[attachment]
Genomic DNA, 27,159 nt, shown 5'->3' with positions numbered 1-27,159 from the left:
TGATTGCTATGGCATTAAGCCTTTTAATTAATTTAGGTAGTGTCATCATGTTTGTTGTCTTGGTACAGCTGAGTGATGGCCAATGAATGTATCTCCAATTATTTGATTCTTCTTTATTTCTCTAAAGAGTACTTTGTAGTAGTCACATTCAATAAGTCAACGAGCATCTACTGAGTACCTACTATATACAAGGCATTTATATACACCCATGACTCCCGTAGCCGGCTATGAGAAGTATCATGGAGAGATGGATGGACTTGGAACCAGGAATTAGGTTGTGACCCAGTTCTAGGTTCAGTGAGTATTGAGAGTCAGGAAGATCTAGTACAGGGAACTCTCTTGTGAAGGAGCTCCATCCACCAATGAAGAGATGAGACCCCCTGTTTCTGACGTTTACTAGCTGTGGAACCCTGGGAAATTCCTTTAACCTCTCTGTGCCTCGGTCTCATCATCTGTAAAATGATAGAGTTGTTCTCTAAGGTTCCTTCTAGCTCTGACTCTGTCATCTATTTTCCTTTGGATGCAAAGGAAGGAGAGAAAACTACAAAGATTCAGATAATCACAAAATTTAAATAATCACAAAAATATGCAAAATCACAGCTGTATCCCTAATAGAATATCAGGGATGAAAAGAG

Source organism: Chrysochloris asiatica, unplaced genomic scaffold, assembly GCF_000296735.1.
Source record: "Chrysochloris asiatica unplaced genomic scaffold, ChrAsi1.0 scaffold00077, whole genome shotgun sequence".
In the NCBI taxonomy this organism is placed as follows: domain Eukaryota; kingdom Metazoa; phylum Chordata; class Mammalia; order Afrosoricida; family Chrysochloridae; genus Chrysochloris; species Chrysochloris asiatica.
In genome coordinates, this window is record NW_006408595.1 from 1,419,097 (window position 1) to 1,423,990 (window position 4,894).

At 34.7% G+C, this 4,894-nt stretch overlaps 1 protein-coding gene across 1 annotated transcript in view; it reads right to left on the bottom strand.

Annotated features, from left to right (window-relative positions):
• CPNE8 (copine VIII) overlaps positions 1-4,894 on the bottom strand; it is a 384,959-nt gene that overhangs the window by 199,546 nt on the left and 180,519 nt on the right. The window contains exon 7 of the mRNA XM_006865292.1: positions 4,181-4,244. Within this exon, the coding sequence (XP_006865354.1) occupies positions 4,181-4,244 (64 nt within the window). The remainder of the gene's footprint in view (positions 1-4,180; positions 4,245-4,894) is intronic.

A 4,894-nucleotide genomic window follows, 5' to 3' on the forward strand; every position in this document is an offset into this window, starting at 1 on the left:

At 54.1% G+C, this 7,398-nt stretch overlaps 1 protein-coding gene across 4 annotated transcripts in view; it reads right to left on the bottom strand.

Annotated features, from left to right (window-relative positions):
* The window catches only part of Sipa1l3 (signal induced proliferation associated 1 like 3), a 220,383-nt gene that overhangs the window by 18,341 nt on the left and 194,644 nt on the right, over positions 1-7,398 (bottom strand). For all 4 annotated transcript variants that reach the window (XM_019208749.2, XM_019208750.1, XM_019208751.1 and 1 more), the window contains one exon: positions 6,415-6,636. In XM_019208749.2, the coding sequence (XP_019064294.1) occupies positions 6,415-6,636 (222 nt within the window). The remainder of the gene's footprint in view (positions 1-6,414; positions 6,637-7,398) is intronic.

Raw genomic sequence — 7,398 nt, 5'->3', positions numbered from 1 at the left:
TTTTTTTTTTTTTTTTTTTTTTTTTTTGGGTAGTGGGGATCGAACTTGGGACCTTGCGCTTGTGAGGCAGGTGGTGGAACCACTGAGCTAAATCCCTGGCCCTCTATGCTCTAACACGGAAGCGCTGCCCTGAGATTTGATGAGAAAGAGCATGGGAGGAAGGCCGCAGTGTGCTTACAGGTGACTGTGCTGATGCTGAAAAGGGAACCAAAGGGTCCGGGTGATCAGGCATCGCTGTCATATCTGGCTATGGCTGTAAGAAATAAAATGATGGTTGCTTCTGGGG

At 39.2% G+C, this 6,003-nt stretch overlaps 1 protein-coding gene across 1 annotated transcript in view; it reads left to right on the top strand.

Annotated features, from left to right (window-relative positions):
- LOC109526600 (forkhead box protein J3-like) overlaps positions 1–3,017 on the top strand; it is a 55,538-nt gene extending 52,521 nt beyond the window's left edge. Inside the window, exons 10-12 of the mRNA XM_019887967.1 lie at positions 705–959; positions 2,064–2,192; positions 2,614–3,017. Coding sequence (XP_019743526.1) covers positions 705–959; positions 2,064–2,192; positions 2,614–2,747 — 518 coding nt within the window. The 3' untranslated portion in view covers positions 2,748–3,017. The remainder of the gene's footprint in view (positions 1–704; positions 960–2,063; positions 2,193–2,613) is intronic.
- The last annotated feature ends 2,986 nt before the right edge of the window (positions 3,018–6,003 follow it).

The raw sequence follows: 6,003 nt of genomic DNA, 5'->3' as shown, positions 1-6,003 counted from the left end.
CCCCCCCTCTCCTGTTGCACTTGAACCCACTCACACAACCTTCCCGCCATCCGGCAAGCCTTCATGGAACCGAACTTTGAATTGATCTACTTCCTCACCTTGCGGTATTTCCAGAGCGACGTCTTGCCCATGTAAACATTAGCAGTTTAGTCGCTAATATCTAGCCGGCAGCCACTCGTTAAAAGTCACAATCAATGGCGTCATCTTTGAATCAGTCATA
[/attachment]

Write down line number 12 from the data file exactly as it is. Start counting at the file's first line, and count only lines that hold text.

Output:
Annotated features, from left to right (window-relative positions):